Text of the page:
Will Black Deaths Matter in de Blasio’s New York?

Will Black Deaths Matter in de Blasio’s New York?

Will Black Deaths Matter in de Blasio’s New York?

A new report shows that the unsolved homicide rate is far higher for black victims. The problem goes beyond the number of detectives in black neighborhoods.


A New York Daily News report puts real numbers behind a longstanding sentiment in the African-American community that black lives don’t matter. Last year in New York City, there were 334 homicides—a record low. Among that 334, 183 victims were black and twenty-nine were white. Of the 183 cases where the victim was black, 100 remain open. In the cases where the victim was white, only four are unsolved.

Former Police Commissioner Ray Kelly gave the News this explanation: “The homicide squads are always pretty well staffed. As a matter of fact they do other things because the number of murders is way down. I think the clearance rate is going to remain at roughly 70%, give or take. That’s just the way it is. There are…certain homicides that will never be solved. We don’t necessarily want to make that public, but that’s just the way it is.”

That’s “just the way it is” because of where, and to whom, these murders happen. In 2013, ten homicide detectives and 156 detectives in total were assigned to Manhattan South, an area of the city that experienced ten homicides. That’s 15.6 detectives per murder. Compare that with Brooklyn North, where there were seventeen homicide detectives and a total of 206 detectives investigating eighty-six homicides. That works out to 2.4 detectives per murder. The result? According to the report, “roughly 86% of homicides involving a white victim have been solved compared to 45% involving a black victim.” It’s 56 percent for Hispanic victims.

To be fair, some of the trouble stems from dwindling number of detectives on the police force, down from 7,151 in 2001 to 5,137, while the number of homicide detectives has been cut in half.

But this disparity has also been blamed on the unwillingness of these communities to speak to police, the infamous “no snitching” ethos. The question that goes unasked is: Why might such an ethos take root? We know that NYPD has no problem can find black people to talk to—if they want. When searching for young black people to harass arrest under stop-and-frisk, they find them in abundance. And then police wonder why these communities are less than cooperative when a murder investigation is underway. When there’s no cause for their presence, the police are everywhere, making life hell. When they’re actually needed, they’re nowhere to be found.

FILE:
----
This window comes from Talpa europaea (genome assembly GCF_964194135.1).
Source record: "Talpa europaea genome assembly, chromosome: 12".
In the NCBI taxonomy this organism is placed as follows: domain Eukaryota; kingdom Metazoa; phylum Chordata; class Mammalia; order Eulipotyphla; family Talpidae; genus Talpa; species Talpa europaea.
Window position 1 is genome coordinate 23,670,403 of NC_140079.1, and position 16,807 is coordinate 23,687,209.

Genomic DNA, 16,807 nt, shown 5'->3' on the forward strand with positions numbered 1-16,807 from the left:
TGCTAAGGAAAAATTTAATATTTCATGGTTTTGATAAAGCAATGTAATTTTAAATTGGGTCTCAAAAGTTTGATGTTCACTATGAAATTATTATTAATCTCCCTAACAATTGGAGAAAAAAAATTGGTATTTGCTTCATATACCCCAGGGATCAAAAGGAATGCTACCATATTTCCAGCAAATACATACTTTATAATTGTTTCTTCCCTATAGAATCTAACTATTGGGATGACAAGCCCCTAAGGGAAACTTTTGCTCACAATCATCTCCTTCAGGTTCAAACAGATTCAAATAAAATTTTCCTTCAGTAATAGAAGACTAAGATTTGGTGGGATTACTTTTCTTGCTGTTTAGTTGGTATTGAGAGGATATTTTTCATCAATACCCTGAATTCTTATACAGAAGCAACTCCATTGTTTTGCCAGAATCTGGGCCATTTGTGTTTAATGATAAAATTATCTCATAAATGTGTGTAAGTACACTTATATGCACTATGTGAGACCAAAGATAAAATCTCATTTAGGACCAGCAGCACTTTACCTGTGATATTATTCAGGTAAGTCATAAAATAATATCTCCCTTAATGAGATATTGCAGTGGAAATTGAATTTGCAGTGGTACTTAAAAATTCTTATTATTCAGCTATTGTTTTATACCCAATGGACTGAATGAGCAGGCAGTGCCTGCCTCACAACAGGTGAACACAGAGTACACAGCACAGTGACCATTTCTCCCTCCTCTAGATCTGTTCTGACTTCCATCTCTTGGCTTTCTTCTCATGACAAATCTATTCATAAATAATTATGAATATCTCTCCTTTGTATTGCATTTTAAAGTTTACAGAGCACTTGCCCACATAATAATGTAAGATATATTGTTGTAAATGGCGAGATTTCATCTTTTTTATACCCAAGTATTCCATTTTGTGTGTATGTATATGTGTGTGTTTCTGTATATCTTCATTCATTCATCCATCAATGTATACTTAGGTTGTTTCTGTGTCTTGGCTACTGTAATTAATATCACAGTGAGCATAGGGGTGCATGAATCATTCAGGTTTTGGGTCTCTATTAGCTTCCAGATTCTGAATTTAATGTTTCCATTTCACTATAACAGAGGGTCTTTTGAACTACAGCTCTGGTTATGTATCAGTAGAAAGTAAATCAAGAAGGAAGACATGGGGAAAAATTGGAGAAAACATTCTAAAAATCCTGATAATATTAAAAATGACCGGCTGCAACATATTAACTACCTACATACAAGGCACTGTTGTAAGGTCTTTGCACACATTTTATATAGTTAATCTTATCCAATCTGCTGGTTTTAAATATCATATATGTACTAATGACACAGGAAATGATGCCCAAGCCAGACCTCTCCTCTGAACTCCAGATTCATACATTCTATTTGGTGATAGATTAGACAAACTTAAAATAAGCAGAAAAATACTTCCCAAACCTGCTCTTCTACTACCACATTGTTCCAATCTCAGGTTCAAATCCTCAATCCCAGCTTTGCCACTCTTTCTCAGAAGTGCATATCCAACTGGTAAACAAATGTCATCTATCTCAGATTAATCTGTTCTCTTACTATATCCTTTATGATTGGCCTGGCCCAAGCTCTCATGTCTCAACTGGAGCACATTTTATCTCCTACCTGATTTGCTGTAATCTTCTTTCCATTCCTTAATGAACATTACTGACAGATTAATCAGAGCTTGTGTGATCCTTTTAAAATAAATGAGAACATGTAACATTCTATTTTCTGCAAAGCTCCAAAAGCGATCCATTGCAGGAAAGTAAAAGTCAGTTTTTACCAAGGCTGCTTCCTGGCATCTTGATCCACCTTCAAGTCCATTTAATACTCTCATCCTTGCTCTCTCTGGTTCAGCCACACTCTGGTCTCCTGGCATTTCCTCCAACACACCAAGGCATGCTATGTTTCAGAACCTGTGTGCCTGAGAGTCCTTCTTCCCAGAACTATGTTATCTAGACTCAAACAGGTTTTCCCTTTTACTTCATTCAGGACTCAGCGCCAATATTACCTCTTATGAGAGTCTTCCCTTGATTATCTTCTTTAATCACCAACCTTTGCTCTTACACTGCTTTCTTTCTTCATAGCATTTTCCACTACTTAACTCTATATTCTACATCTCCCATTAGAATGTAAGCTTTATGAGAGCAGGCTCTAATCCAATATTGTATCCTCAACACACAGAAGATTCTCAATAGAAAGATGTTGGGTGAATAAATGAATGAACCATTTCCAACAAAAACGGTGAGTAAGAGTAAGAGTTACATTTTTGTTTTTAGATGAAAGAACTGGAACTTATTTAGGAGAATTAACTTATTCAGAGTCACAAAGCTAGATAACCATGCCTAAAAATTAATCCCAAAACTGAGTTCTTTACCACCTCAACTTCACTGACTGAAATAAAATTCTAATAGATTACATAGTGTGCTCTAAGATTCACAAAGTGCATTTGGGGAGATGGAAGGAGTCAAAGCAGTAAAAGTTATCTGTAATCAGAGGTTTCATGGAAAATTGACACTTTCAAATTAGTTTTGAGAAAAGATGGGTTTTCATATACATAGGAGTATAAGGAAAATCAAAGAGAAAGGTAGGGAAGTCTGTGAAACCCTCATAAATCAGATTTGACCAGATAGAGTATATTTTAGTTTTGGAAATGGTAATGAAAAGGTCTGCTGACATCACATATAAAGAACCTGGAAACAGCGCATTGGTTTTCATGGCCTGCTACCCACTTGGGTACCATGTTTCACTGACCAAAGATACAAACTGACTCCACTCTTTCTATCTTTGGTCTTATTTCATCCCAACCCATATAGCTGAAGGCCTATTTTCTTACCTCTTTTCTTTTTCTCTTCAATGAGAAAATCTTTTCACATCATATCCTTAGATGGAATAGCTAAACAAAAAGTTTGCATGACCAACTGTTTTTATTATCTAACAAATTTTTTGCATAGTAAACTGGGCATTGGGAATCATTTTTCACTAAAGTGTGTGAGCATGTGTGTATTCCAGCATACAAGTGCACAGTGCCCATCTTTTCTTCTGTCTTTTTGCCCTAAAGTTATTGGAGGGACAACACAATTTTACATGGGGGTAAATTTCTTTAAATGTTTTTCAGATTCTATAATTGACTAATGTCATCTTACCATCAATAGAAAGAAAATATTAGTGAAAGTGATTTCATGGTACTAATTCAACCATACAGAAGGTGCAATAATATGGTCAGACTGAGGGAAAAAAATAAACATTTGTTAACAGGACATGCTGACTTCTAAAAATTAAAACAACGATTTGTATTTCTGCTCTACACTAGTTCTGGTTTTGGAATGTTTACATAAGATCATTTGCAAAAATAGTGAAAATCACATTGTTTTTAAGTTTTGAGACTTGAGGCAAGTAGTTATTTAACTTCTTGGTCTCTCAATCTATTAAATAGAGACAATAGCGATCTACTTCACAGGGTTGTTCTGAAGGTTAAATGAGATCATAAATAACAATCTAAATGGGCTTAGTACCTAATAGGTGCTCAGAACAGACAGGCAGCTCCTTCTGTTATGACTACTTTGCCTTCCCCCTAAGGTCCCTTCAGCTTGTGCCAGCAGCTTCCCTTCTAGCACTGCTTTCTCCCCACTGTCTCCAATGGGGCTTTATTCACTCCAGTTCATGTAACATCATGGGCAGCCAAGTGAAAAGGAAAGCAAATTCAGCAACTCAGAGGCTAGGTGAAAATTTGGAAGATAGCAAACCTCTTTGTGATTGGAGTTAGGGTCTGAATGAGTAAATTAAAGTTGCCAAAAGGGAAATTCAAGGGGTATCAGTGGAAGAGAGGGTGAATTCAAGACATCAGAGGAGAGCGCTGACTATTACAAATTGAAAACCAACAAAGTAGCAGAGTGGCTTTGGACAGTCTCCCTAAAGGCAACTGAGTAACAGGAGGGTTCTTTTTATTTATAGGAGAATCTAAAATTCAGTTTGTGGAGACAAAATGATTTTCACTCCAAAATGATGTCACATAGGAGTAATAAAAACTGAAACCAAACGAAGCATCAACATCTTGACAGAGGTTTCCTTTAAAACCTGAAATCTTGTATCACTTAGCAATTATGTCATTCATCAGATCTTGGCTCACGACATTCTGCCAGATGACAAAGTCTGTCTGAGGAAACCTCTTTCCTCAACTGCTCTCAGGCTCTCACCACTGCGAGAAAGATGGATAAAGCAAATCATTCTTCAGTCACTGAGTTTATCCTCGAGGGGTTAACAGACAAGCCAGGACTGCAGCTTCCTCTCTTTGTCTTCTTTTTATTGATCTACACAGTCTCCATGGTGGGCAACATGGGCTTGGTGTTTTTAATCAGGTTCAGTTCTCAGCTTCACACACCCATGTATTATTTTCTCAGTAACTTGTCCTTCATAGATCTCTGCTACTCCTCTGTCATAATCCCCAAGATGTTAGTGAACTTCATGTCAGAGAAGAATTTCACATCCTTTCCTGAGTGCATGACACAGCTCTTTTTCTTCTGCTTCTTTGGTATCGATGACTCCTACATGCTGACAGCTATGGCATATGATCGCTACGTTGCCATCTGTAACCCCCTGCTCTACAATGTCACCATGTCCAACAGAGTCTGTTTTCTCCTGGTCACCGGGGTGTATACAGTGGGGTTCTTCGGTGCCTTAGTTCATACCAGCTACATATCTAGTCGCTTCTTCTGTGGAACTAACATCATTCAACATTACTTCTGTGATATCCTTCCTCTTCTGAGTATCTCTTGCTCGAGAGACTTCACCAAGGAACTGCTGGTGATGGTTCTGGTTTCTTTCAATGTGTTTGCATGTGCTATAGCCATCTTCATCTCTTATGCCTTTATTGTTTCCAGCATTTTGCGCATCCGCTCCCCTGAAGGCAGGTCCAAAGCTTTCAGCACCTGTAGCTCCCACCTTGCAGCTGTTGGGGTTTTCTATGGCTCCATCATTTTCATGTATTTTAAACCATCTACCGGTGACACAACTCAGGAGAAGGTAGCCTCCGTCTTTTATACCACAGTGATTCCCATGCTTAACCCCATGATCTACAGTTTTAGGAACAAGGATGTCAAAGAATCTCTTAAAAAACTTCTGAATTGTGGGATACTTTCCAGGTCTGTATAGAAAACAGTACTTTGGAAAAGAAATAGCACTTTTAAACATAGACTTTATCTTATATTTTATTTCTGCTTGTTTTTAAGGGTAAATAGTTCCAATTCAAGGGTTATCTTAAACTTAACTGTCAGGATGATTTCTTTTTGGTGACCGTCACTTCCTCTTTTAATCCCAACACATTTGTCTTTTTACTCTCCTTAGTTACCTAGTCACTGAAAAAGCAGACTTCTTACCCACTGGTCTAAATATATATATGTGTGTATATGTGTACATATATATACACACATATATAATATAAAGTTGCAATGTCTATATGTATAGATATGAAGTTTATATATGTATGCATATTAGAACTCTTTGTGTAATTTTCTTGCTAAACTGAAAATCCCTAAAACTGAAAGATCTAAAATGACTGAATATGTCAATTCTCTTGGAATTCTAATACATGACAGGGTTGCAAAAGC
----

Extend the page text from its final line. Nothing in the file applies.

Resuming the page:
I spoke to a group of kids in Queens last month who had lost someone, a brother to some and friend to others, to gun violence on Halloween. I asked them how many of them had thought about retaliation. Every single hand went up. Part of the reason, the young man’s sister explained, is because they felt as if the police weren’t doing anything to find the killer, though there was plenty of evidence on which they could act. To them, it felt as if the police were leaving up to the streets to handle.

A lot of the violence plaguing these communities stems from retaliation. Imagine how many murders police could prevent by just doing their job.

To clarify, I don’t think more policing is the answer to reducing violence/crime. Investing in economic security, housing, education, food security, and recreation will do that. If we’re relying on an armed police force to prevent crime, we’re already behind the ball. But to the extent that we need police, their primary objective should be finding out who committed a crime and then arresting that person. In the case of murder, as many resources as necessary should be devoted to solving that murder. In New York City, affluent white people can expect exactly that. The rest of us? The rest of us are on our own.

Perhaps things will change in the communist utopia that Mayor Bill de Blasio is destined to usher in during his tenure. Perhaps. But, as Yasiin Bey (a k a Mos Def) once eloquently put it, “The length of black life is treated with short worth.” Does that change depending on who holds office? We’ll find out.

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Katrina vanden Heuvel
Editorial Director and Publisher, The Nation

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